Dumb approach to a smart city
The author is a professor of biology and brain engineering at the Korea Advanced Institute of Science and Technology.
It has been both brain-wrenching and exciting since I was assigned in early May the ambitious job of master-planning the design of a section of Sejong City as a test bed for a smart city. It was an extremely hot summer, but my seat felt particularly hot. The job was both thrilling and frustrating.
I cannot forget my first meeting with LH Corporation, the state housing and land development operator, which is in charge of the infrastructure of the smart city project. I briefed them on my vision of a smart city. They looked stunned and asked me with genuine awe: “Do you plan to do all this [master-planning] yourself?” That reaction baffled me. “Isn’t that my job?” I asked. Their answer was even more confounding. “We can draw one up through an agency,” they said. “You just need to advise us with our plan.”
The state builder has been in charge of numerous urban development and so-called ubiquitous (or connected) city projects, but their so-called master planners’ role stopped at advisory guidance. In fact, the contract defined the role of master planner as “an adviser.” It is no wonder that all the planned cities look identical as they do not reflect individualistic philosophy and vision of the urban designer.
So I rushed to the Ministry of Land, Infrastructure and Transport and asked if the regulation on master-planning a smart city be revised — or actually, I asked that a new regulation be made. I asked for a formal definition of the role of a master planner, which is to master-plan the project. I spent the first 100 days without a formal title and worked on the blueprint without any budgetary assistance.
I can assure you that an agency cannot come up with a decent master plan to design a city. Such expansive work requires a qualified planner with a clear philosophy to design a city for the people with a vision of a future lifestyle. The work should contribute to developing the region, tourism and travel infrastructure to ensure competitiveness and an individualistic identity. The smart city cannot hope to draw visitors or new residents if it looks identical to a big city like Seoul or any other.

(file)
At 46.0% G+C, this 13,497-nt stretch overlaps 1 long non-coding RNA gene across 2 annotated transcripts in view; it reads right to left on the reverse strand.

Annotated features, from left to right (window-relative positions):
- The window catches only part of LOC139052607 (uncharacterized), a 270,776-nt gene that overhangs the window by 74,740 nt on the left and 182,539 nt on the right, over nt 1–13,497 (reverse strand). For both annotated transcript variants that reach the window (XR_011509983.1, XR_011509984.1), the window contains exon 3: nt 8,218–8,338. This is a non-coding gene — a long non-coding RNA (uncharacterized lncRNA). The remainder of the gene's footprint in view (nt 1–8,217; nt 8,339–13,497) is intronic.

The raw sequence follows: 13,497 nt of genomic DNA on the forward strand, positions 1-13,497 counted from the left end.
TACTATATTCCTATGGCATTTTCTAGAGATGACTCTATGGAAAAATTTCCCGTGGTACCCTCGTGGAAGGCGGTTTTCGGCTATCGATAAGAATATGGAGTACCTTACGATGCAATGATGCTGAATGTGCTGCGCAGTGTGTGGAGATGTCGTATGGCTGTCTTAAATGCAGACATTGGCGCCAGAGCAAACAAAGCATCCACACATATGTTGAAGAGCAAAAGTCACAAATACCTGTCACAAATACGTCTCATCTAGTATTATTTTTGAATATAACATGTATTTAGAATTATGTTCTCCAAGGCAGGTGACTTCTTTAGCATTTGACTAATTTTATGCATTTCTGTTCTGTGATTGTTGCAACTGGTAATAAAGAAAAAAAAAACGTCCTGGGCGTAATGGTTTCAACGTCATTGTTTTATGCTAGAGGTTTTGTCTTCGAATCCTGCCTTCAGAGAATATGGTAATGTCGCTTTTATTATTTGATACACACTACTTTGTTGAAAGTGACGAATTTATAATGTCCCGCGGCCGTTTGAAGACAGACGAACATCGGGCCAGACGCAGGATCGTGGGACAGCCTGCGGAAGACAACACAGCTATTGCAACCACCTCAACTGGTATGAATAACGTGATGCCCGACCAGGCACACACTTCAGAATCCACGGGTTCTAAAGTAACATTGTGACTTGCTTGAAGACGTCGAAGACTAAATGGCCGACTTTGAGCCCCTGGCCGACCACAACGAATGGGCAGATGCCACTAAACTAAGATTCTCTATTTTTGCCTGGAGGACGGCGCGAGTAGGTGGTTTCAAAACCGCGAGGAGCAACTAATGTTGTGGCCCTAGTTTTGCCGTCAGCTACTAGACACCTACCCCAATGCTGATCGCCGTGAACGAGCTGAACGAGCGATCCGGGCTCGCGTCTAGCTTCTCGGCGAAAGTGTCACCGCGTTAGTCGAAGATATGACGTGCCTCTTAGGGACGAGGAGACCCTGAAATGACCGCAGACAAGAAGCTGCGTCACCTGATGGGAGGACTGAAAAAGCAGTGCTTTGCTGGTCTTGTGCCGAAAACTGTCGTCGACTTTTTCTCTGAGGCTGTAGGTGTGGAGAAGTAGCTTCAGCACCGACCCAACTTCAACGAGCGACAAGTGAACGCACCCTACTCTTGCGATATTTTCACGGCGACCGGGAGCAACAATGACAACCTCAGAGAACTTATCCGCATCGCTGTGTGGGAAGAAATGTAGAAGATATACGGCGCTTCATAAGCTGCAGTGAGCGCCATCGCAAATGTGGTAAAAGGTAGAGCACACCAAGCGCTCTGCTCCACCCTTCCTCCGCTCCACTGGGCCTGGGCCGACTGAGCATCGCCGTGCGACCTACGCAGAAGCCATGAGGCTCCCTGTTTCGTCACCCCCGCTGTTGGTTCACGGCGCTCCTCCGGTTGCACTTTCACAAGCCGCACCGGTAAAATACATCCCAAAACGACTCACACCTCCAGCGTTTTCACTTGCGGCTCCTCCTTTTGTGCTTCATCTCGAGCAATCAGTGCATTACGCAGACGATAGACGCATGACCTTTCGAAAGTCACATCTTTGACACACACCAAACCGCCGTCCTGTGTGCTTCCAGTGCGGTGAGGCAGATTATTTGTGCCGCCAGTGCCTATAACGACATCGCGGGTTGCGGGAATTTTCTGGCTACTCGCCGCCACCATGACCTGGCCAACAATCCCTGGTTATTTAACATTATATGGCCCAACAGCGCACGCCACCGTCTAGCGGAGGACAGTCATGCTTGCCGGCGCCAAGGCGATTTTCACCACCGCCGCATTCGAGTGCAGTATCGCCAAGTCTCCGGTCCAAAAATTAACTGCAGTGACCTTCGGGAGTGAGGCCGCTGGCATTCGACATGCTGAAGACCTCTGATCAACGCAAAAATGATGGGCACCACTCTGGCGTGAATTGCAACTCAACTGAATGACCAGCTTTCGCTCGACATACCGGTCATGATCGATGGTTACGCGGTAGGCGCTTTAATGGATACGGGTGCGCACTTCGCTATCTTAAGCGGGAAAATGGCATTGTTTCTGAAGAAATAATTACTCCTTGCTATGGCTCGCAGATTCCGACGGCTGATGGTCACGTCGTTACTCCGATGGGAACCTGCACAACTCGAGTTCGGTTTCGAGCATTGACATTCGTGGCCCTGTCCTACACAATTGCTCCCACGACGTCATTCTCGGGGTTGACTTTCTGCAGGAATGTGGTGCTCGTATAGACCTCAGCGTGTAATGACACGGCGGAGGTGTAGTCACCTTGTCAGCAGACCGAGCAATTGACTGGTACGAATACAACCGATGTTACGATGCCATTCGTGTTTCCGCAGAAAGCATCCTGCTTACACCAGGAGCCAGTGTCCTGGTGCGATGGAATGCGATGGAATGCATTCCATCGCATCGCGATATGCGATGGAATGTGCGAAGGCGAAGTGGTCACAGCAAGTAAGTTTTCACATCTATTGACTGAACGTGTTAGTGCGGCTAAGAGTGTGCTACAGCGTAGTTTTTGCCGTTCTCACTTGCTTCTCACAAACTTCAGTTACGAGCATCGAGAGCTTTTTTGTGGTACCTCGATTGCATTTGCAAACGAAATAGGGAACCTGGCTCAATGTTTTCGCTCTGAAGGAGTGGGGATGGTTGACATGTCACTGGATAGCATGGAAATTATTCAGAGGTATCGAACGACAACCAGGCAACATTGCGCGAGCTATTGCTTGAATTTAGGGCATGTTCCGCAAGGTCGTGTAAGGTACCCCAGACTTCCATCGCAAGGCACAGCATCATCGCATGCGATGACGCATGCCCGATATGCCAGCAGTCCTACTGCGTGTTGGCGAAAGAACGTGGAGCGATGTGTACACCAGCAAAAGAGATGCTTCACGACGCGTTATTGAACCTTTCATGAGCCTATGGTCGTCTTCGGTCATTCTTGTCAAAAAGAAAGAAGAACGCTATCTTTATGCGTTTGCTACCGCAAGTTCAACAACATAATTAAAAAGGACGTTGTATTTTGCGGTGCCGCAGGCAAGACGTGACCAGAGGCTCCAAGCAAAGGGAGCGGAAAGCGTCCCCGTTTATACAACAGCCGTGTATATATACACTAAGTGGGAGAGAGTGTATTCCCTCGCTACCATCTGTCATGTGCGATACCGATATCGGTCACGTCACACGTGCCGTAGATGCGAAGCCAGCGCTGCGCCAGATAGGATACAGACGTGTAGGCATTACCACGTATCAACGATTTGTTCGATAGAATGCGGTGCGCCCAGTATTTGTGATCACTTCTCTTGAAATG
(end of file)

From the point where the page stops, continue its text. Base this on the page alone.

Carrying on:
Upon appointment, I studied the blueprints for other urban developments. Urban development projects in Korea mostly were based on a two-dimensional perspective. Space was divided into residential and commercial districts and developed purely to maximize property value for sale. A city actually should be designed with a three-dimensional aspect. To make Sejong City “smart,” I proposed adopting a form-based code for third-dimensional configuration, introducing trade based on land purpose, and placing the properties and lands under public management for long-term leases instead of sale. For the best results, city planning should actually be done on a four-dimensional design with a vision of the future so that the city does not turn into a slum after a shutdown or pullout of industries.
A smart city is a future-oriented urban design by digitalizing all the activities into data for the purpose of raising the living standards of residents and promoting creative activities for sustainable development. A school should not be built without a vision for educating the future generation. A city should not be planned without a thorough study of health care services to provide a health-friendly environment. A cultural facility should not be installed without planning applications of technology to back theatrical and other cultural activities to entertain a city of a population of less than 1 million.
A smart city design should go beyond urban planning, as it must seek to create a society for the future. LH and the land ministry cannot do such work. It needs research and cooperating with other government organizations, including the ministry of science and ICT. From what I have seen so far, there is no other office offering help. They simply watch with their arms-crossed to see how the land ministry can pull the mission off.
To provide services to citizens, there must be an authority to integrate the data from all cities. The central and local governments should work with the private sector to establish a dedicated corporation. But strict regulations don’t allow for many inventive actions. A special act on creating smart cities has been proposed to the legislature, and the need for deregulation has been repeatedly expounded. But little progress has been made. Everyone talks of an environment free of regulation to fuel creativity, but the devil lies not just in the details, but in the will to make changes.
To set the basis for a good design, various public offices must put their heads together and study overseas examples. But there is little time because the smart city must be built within the remaining term of the incumbent government. If a city that must last for centuries is built within a few years, that city has no hope.
Translation by the Korea JoongAng Daily staff.
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